Texas: The Texas Division of Workers Compensation has proposed changing its regulations to expand telemedicine services beyond rural areas. Health care providers follow Medicare policies and billing provisions for workers compensation services. Under the proposal, however, Medicare limitations on geographic area would not apply.

New York: A.B. 1419 and a related S.B. 3951 would amend the workers compensation law to require telehealth services as covered expenses. First introduced in January 2017, both bills are now in committee.

S.B. 833 would establish a task force to study the use of telehealth within the workers compensation system. That bill passed the state Senate in June 2017, but the Assembly sent it back and it now sits in a Senate committee.

Assemblywoman Addie Jenne sponsored A.B. 1419 and said she wants the bill to be voted on before the session ends in June.

“I’ve become involved in this arena because I live in a rural area with a physician shortage” where residents have to travel an hour or more to see a specialist, she said. Her district lies along the St. Lawrence River.

“People who are hurt at work also experience that same kind of access problem,” she said.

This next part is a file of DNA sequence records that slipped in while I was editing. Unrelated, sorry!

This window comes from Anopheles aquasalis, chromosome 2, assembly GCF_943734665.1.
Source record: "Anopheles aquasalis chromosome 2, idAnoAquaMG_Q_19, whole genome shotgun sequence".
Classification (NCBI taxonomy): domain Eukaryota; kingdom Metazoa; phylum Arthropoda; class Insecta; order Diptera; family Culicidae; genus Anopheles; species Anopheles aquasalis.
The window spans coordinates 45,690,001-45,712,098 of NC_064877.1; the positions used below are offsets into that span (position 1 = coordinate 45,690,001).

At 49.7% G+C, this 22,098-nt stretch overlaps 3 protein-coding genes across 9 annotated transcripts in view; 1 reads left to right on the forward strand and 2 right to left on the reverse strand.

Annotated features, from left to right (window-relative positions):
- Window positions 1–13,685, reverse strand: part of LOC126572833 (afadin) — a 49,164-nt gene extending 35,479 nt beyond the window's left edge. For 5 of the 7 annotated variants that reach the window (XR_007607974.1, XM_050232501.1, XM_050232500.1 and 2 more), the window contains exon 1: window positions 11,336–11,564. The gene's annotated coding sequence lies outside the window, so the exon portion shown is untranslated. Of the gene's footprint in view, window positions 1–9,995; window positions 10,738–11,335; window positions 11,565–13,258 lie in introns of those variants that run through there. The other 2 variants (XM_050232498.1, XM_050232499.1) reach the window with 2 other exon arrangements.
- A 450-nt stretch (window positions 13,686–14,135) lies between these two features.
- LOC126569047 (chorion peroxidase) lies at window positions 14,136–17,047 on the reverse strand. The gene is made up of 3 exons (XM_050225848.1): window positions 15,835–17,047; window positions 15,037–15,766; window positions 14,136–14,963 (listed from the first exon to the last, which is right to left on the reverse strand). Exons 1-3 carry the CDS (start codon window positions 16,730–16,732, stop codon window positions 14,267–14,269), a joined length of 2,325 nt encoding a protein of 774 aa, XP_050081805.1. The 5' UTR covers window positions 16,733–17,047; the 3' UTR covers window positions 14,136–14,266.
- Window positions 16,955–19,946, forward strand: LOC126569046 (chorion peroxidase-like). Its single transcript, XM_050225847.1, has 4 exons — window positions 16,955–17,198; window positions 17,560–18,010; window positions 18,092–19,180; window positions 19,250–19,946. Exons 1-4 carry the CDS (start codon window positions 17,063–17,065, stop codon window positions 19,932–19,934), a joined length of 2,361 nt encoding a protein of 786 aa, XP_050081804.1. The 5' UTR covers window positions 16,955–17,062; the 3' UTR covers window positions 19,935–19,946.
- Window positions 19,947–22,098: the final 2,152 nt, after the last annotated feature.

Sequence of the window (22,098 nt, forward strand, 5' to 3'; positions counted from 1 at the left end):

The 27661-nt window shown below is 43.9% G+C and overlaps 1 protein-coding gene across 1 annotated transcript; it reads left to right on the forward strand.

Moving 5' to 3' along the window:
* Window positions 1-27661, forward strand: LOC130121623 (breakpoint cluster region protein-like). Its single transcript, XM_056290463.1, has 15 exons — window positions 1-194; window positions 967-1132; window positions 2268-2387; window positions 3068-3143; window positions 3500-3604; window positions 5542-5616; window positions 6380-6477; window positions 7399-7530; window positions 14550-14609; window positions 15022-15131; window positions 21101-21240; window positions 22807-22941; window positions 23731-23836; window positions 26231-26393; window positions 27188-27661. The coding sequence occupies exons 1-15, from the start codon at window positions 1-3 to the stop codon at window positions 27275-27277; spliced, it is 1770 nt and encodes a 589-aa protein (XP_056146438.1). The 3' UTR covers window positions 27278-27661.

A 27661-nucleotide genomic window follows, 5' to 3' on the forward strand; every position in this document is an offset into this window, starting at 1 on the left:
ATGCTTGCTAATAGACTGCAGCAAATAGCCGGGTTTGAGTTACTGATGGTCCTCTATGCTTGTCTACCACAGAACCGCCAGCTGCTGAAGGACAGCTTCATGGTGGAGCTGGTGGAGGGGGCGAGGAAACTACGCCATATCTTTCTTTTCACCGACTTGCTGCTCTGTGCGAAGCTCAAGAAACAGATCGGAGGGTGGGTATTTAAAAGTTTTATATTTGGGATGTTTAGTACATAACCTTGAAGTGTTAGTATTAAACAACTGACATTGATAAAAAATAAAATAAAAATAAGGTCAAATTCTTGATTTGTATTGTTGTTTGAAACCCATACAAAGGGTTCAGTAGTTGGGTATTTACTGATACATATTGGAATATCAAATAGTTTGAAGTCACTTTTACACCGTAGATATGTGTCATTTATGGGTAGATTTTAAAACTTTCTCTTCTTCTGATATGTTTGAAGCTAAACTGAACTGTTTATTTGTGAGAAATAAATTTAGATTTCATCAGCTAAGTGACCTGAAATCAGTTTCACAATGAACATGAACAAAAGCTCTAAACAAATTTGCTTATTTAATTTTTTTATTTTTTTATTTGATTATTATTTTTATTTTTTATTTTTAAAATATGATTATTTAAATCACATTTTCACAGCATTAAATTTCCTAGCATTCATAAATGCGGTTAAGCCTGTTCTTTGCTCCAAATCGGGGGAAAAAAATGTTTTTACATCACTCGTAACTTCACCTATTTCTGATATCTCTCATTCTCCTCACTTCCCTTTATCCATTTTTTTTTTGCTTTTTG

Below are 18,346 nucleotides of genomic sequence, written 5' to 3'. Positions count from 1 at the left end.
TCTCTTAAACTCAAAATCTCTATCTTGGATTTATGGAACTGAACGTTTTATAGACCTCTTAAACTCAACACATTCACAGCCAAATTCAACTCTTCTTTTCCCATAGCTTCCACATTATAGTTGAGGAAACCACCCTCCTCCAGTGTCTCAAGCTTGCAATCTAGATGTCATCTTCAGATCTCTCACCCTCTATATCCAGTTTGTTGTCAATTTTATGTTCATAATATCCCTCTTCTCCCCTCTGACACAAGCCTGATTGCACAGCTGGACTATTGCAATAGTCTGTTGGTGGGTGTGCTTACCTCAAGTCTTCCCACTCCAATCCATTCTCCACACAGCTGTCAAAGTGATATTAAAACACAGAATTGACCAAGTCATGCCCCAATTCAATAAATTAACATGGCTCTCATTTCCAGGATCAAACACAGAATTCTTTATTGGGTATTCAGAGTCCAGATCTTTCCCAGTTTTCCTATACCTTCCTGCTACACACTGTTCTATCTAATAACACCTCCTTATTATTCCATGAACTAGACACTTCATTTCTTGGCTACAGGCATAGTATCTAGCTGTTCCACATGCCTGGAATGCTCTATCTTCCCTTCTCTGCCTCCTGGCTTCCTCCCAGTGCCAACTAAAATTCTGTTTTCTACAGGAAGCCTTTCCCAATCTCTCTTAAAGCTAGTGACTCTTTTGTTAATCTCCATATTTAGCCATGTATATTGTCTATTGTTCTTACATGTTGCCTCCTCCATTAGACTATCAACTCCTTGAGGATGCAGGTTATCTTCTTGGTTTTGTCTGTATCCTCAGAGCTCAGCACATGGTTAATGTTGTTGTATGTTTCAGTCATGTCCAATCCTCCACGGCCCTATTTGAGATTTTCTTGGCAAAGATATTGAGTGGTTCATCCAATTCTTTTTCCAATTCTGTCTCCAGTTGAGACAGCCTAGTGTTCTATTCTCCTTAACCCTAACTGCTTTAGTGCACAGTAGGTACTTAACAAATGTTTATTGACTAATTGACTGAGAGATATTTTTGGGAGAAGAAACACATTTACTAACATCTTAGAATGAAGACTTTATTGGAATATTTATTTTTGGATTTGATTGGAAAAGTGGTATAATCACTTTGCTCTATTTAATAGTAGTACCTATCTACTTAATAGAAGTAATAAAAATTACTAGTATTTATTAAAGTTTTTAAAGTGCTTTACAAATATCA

Lawmakers passed a bill a few years ago to achieve some parity between telemedicine and other medical services, Ms. Jenne said.

“We’ve been going back and addressing the small pockets that were missing, and workers compensation was one of those,” she said.

Ms. Jenne called S.B. 833 a “fallback” if her bill does not pass. “I think it will end up being a question of cost,” she said.

Washington: Workers compensation is handled either by the Washington Department of Labor and Industries or by self-insured employers, with medical second opinions done by an independent medical examiner.

S.B. 6226 introduced this year would require self-insured employers to provide independent medical examiners with electronic health records before the patient’s appointment. It would also require the director of the Department of Labor and Industries to provide access to telemedicine for independent medical exams and require a state-sponsored collaborative to develop policies for telemedicine exams and a training program for physicians.

The Washington State Telehealth Collaborative, hosted by the University of Washington, was created in 2016 and includes legislators, health care providers and insurers who research telemedicine initiatives.

S.B. 6226 passed the Senate in February, but stalled in the House until the legislature adjourned in March.

Telemedicine is especially valuable in rural eastern Washington, said State Sen. Steve Conway, whose provision to require the director or a designee to join the collaborative passed via amendment to another bill.

“If you’re an injured worker in Yakima and you have to go to Spokane three hours away for an independent medical exam, that can be time-consuming and costly,” he said. “If that can be handled through telemedicine, it could provide a tremendous savings.”

The collaborative will need to address questions of reimbursement and appropriate uses of telemedicine, Mr. Conway said. “These are the kinds of questions that need to be resolved,” he said.